Be honest — are you wearing pants at the moment?
If you’re like most working professionals who’ve been dialing into the office during the pandemic, the answer is probably an emphatic ‘no.’ And you’re not alone in that. The coronavirus has been uniquely-challenging in multiple ways, and its influence has redefined not only how we work, but how we live.
And that includes what we wear.
Stylizing our Masks
Early-on in the pandemic, masks were relatively boring strips of cloth. None of us knew how long this would last, so it seemed foolish to put a bunch of effort into what was, by all accounts, seen as a temporary measure at the time. Over a year in, however, and things have changed drastically.
People everywhere are showcasing their unique sense of style through their protective gear.
Some have found a way to incorporate their personal faith or cultural identity into their mask. Others sport a range of cool, personalized designs for their face coverings. There are even fully-programmable LED masks available from multiple digital storefronts, allowing you to display custom graphics and messages to anyone who crosses your path.
And yes, a rare few have taken things a little overboard by wandering around in full plague doctor garb. We wouldn’t recommend going that far. Those masks are kind of uncomfortable to wear for an extended period, and they have an annoying tendency to get stuck in elevator doors.
Not that we’re speaking from experience or anything.
A New Definition of “Business Appropriate”
With the exception of the occasional Zoom meeting, formal business attire has largely remained in the closet during COVID-19. For many, financial problems might all but guarantee that they’ve little choice but to wear affordable clothes like pajamas while at their desk. Others have simply decided that they care more about comfort than professionalism — as reported by USA Today, loungewear, slippers, pajamas, and activewear have become an increasingly frequent sight.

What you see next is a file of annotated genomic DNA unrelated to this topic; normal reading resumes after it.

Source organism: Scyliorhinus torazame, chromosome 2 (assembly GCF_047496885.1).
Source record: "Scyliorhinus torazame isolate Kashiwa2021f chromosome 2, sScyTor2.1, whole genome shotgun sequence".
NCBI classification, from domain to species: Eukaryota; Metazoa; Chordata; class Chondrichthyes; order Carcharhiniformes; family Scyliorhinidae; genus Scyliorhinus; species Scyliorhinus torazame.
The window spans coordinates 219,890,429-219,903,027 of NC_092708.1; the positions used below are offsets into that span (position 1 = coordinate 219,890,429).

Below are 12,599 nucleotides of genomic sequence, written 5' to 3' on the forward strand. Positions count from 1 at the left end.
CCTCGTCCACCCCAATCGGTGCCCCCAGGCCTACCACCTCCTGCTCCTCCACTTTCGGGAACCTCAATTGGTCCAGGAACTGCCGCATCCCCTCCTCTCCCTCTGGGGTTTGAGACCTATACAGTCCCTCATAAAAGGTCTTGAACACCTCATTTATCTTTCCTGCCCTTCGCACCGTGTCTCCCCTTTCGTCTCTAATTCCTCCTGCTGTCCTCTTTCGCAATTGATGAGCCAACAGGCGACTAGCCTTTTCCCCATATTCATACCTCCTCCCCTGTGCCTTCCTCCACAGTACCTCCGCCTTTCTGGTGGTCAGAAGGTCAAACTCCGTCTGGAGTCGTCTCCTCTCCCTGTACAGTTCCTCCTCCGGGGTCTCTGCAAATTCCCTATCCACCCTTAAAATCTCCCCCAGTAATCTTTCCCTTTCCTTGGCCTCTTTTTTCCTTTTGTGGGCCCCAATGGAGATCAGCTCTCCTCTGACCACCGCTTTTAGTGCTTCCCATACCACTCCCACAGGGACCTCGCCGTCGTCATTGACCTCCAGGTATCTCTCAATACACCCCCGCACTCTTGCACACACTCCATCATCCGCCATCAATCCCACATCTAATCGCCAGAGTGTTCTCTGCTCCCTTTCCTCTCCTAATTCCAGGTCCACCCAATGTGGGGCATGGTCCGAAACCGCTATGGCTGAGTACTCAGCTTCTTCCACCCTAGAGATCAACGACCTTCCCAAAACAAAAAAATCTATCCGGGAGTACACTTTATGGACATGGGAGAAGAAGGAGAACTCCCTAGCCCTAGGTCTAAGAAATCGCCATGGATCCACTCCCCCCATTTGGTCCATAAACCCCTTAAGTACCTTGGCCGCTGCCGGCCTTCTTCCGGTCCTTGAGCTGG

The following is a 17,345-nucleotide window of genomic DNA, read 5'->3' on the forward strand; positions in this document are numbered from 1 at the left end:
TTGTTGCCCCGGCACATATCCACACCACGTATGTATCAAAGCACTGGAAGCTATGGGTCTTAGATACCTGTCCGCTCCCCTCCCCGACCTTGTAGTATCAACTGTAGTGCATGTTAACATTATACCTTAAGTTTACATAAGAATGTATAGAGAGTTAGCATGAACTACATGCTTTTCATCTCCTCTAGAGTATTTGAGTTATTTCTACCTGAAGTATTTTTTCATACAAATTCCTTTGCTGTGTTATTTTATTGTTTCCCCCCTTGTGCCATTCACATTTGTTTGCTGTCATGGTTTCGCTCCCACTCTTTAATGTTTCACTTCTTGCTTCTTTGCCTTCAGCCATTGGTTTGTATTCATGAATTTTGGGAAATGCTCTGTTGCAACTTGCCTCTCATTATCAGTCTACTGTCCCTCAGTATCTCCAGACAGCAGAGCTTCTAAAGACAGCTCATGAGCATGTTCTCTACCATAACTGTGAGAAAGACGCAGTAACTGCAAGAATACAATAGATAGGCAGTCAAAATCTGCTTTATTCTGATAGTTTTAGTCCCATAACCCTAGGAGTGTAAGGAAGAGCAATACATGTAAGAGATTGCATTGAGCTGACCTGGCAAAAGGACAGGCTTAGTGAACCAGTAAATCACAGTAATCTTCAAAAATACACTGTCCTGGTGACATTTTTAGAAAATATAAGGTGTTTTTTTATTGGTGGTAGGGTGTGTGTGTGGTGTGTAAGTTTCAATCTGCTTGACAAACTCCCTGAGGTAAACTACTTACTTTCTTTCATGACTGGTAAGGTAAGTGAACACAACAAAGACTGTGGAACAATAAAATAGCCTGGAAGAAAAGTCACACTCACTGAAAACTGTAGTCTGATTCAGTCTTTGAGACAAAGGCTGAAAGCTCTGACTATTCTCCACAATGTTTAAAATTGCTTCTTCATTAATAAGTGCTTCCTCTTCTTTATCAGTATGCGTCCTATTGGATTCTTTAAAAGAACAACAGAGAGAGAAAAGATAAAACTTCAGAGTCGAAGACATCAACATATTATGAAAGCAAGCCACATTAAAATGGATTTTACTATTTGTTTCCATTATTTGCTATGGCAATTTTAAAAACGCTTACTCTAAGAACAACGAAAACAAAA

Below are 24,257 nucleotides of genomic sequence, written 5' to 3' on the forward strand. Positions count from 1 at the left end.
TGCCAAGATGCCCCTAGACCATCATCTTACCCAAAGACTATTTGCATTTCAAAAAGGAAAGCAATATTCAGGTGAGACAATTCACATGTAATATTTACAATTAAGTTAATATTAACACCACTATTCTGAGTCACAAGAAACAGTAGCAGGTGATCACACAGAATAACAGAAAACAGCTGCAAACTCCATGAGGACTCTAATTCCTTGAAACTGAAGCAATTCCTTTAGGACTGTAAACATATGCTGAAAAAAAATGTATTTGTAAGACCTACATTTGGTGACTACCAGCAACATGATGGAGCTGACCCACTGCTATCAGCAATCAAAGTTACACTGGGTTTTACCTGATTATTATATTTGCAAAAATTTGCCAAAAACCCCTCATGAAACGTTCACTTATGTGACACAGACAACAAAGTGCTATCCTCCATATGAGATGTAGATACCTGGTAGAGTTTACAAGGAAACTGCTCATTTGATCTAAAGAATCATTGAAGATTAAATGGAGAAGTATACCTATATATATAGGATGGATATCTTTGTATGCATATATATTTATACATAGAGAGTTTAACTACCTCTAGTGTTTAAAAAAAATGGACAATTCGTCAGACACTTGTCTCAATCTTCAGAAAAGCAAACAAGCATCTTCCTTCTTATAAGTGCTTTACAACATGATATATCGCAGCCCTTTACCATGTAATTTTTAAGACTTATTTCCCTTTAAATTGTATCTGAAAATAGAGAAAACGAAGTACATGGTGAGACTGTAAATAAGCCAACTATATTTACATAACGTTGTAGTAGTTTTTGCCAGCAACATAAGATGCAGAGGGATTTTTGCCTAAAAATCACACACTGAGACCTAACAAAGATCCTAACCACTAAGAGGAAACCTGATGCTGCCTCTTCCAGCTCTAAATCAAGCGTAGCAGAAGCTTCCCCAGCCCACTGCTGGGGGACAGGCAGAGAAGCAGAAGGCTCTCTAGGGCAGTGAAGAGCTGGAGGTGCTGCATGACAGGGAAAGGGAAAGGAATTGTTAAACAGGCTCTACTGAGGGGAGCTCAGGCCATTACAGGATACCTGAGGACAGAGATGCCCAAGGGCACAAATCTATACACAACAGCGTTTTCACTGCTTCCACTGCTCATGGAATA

After all, if you can get away with wearing something like a cape to work, why wouldn’t you take advantage of that?
Also prevalent is something known as “the zoom top.” It’s exactly what you think it is. Business at the top, pajamas below.
Of course, some publications like Teen Vogue have predicted that, once the pandemic finally ends (whenever that is), we’ll see everyone veer wildly in the opposite direction. Having spent an indeterminate amount of time locked in the house and struggling with cabin fever, we may see people going over-the-top and dressing to the nines at every opportunity.
Thrifting and DIY
Macklemore’s Thrift Shop has a very different feel to it these days.
Maybe it’s nostalgia for better days. Maybe it’s an attempt to be financially responsible and save money. Or maybe we have, with all our free time, decided to try our hand at making our own clothes.
Either way, per Spectrum News, thrift shops have been positively thriving. It started with a surge in donations as people cleaned out their closets in the early days of the pandemic. And it’s continued into 2021, with thrift stores across the country still seeing considerable sales.
Finances certainly play into it. But it may also be tied to how thrift shop outfits and custom clothing makes us feel. There’s something uniquely satisfying about a personalized outfit we either made ourselves or tracked down on the racks at a thrift shop.
And with mental health at the forefront of everyone’s minds right now, we all want outfits that make us feel good.
Comfort. Style. Functionality. Affordability.
These are just a few of the factors at play influencing our outfits as the coronavirus pandemic wears on. At this moment, only one thing is clear. Whatever else happens as a result of COVID-19, the way we dress is forever changed.